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“It’s Nice to See You, Sophie!”

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After waiting for weeks we finally had a day with good weather, open schedule, and healthy family members, so the four of us were able to head back to the Zoo this past weekend. Our last trip there had surprising results when a video of my youngest son playing with a sea lion  caught the attention of the media. It also turned into an unexpected opportunity to spread Autism Awareness (you can read about our experience here). My children had been anxious to go back and visit Sophie one more time before the heat of summer, and they still wanted to get a good look at Bao Bao before she got much bigger.

My son, Alex, has been talking about Sophie for weeks and he couldn’t wait to go back and play with her. I wanted to prepare him for the fact that she might not “recognize” him (aka: she may not want to play with visitors that day). Alex has a form of Autism, and it is very important to help him be mentally prepared as much as possible for experiences, both good and bad. We talked about the fact that even if Sophie didn’t want to play it would still be a nice day at the zoo and we would enjoy seeing the animals. Secretly I prayed that he wouldn’t be disappointed, and had an ace up my sleeve. Actually, it wasn’t an ace, it was a shiny pink ball.

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The Story Behind “Sea Lion Shadow”

A short video featuring a gleeful little boy playing follow-the-leader with a sea lion somehow turned into a viral story that spread across the globe. That boy is my son, and I never dreamed that a visit to the zoo could be the catalyst for such a surprising chain of events and an unexpected opportunity, with my son’s permission, to share special-needs awareness.

(Note: revised and abridged version HERE)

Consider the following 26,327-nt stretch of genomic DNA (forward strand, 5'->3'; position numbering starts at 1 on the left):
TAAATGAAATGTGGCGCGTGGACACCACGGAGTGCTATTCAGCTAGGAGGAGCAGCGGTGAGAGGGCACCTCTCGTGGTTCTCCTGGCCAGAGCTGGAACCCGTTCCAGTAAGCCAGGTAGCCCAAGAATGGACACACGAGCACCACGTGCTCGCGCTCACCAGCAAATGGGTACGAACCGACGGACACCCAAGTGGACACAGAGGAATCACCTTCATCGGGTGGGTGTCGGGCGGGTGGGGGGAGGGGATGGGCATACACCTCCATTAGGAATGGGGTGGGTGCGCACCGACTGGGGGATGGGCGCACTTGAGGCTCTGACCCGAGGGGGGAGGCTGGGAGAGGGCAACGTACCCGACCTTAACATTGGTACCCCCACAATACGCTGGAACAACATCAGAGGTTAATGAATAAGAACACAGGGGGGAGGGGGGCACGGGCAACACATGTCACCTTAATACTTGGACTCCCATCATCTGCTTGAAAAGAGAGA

My children love animals, and had been anxiously anticipating a visit to the National Zoo in Washington, DC. They could not wait to meet Bao Bao, the new baby panda. The first day that weather and circumstances permitted we jumped into the car for a trek up North, leaving early so that we could be on the zoo grounds before the buildings opened. Our intent was to get in line to see Bao Bao right as her exhibit opened, before the crowd got too large. Our walk to the pandas took us past the  took us past the Sea Lion exhibit, and we entered an underground observation area which provided a clear glimpse beneath the surface of their watery enclosure. No one else was around. A young sea lion almost immediately appeared at the glass and stared straight at my 7-year-old son, seemingly attracted to the contrasting colors on his coat. The beautiful animal began to shadow his movements and Alex cried out, “He LIKES ME!” Little did we know at the time that the sea lion was actually a girl, named Sophie, and that Sophie regularly initiates games with her visitors. My son was simply happy that, for just a moment, Sophie was choosing to play with him. I watched it, transfixed, and then realized, “I SHOULD BE RECORDING THIS!” I fumbled for the camera, fully expecting that by the time I was ready to preserve the precious encounter it would be over. While I recorded she kept pace for several minutes, surfacing only for air. I began to make suggestions (“Move left. Freeze!”) to test if she was truly mimicking him. This caused my oldest son, Zachary, to remark, “She is TOTALLY following him!” Alex, who has an Autism Spectrum Disorder, could barely contain his joy and shouted, “THIS IS THE BEST THING OF MY LIFE!” He often struggles with feelings of isolation, as do many children with special needs, and to see him so happy and in sync with his new friend struck a chord deep within my heart. Time seemed to freeze and we were mesmerized watching the two moving together as if in a dance. There was the feeling that we were alone with a magical creature in our own beautiful world.